Taking the Temperature of Women in Tech

It’s no secret that the technology industry has a diversity problem and that women are under-represented in particular. Women face challenges in general but it appears to be especially exaggerated in tech. What can we do to improve the situation?

There is no doubt that for long-term change we need to focus on the education system and create a pipeline of diverse people entering the industry. However, there are things that you can do right now to make a difference in the short-term. Small things that add up.

One Simple Thing

One simple thing that we can all do to help is to not over air-condition our offices. It’s well-established that women feel the cold more than men do 1, so if you see a colleague wearing a coat indoors then it would be polite to ask them if they’re cold and turn the thermostat up if they are.

You could also amplify this message by orchestrating some behaviour change education in your workplace. The evidence suggests that many people do not know how to use a thermostat correctly, as you will often see one turned all the way up or down.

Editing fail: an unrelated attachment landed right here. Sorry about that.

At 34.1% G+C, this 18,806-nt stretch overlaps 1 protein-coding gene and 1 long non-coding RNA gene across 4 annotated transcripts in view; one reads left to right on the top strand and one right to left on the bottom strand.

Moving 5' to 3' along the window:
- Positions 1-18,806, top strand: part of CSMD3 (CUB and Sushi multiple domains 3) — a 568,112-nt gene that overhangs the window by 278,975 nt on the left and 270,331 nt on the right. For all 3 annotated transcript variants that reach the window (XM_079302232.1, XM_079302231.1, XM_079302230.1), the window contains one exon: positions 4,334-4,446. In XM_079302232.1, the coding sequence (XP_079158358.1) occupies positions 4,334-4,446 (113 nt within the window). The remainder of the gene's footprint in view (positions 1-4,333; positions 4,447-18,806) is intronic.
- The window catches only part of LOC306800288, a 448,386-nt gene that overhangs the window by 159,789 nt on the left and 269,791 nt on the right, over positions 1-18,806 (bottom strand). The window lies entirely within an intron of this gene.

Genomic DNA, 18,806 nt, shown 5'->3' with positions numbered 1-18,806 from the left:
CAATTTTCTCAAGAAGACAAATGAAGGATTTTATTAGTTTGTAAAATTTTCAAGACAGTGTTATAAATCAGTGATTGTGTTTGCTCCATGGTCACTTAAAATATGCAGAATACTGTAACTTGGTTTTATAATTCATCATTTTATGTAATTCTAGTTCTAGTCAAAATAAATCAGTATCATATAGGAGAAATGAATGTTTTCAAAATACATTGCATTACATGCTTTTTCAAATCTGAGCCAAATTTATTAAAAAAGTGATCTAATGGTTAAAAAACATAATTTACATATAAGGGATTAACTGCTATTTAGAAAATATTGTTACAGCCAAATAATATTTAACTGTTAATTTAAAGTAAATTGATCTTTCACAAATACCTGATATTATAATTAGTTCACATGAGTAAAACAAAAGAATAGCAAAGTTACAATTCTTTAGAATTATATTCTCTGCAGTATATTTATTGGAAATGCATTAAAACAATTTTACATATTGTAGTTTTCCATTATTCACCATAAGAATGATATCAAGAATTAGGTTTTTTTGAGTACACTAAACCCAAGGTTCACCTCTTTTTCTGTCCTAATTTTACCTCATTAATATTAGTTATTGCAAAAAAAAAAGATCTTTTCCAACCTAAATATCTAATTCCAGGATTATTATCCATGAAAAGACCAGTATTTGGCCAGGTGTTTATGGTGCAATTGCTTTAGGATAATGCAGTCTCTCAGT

You could gently inform your co-workers how a thermostat works, that it should be set to the desired temperature and that setting it beyond this value won’t make the temperature change quicker. If you want to get technical you could explain hysteresis and that most thermostats are dumb (full PID control is rare because it costs slightly more).

There are many things that you can try in order to increase the comfort for all. There may be multiple thermostats or AC units set to different temperatures all fighting each other in one room. This is a waste and of course contributes to climate change. In addition, ensure doors and windows are shut if using AC or heating.

There are other things to consider too. People will be warmer if they have just come in because they have been exercising. Also, the position of any vents and drafts can have a significant impact.